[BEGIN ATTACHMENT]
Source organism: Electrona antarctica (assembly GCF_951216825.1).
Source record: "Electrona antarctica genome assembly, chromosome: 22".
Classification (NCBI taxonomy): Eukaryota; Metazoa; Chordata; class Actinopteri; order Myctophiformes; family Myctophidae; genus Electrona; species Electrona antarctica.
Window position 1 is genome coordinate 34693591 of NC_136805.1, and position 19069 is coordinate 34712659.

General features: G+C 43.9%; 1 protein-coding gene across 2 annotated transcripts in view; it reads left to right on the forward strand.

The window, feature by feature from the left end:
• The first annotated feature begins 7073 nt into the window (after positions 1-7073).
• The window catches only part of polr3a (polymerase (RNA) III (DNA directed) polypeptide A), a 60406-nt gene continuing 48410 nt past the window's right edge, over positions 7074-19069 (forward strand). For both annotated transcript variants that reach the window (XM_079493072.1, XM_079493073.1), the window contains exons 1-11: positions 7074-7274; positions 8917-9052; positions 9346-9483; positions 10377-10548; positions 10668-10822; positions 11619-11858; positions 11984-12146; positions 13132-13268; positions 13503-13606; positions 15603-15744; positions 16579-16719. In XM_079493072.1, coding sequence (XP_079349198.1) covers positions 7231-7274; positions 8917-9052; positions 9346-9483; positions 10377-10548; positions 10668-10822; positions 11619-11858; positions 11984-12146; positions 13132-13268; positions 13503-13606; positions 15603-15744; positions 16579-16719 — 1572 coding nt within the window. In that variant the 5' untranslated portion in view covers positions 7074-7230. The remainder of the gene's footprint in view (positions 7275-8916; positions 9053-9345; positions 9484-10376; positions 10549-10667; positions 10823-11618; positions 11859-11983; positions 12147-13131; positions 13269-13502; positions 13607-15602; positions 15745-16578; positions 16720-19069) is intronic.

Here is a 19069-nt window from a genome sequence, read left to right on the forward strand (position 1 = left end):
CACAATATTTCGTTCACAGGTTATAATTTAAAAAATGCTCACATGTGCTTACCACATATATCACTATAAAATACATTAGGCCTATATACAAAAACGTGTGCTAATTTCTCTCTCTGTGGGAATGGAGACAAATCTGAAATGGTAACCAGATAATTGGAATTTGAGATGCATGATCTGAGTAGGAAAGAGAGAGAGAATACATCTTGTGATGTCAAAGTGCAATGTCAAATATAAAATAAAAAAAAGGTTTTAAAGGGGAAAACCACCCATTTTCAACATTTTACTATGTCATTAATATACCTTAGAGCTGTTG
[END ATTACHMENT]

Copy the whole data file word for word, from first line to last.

Source organism: Electrona antarctica (assembly GCF_951216825.1).
Source record: "Electrona antarctica genome assembly, chromosome: 22".
Classification (NCBI taxonomy): Eukaryota; Metazoa; Chordata; class Actinopteri; order Myctophiformes; family Myctophidae; genus Electrona; species Electrona antarctica.
Window position 1 is genome coordinate 34693591 of NC_136805.1, and position 19069 is coordinate 34712659.

General features: G+C 43.9%; 1 protein-coding gene across 2 annotated transcripts in view; it reads left to right on the forward strand.

The window, feature by feature from the left end:
• The first annotated feature begins 7073 nt into the window (after positions 1-7073).
• The window catches only part of polr3a (polymerase (RNA) III (DNA directed) polypeptide A), a 60406-nt gene continuing 48410 nt past the window's right edge, over positions 7074-19069 (forward strand). For both annotated transcript variants that reach the window (XM_079493072.1, XM_079493073.1), the window contains exons 1-11: positions 7074-7274; positions 8917-9052; positions 9346-9483; positions 10377-10548; positions 10668-10822; positions 11619-11858; positions 11984-12146; positions 13132-13268; positions 13503-13606; positions 15603-15744; positions 16579-16719. In XM_079493072.1, coding sequence (XP_079349198.1) covers positions 7231-7274; positions 8917-9052; positions 9346-9483; positions 10377-10548; positions 10668-10822; positions 11619-11858; positions 11984-12146; positions 13132-13268; positions 13503-13606; positions 15603-15744; positions 16579-16719 — 1572 coding nt within the window. In that variant the 5' untranslated portion in view covers positions 7074-7230. The remainder of the gene's footprint in view (positions 7275-8916; positions 9053-9345; positions 9484-10376; positions 10549-10667; positions 10823-11618; positions 11859-11983; positions 12147-13131; positions 13269-13502; positions 13607-15602; positions 15745-16578; positions 16720-19069) is intronic.

Here is a 19069-nt window from a genome sequence, read left to right on the forward strand (position 1 = left end):
CACAATATTTCGTTCACAGGTTATAATTTAAAAAATGCTCACATGTGCTTACCACATATATCACTATAAAATACATTAGGCCTATATACAAAAACGTGTGCTAATTTCTCTCTCTGTGGGAATGGAGACAAATCTGAAATGGTAACCAGATAATTGGAATTTGAGATGCATGATCTGAGTAGGAAAGAGAGAGAGAATACATCTTGTGATGTCAAAGTGCAATGTCAAATATAAAATAAAAAAAAGGTTTTAAAGGGGAAAACCACCCATTTTCAACATTTTACTATGTCATTAATATACCTTAGAGCTGTTG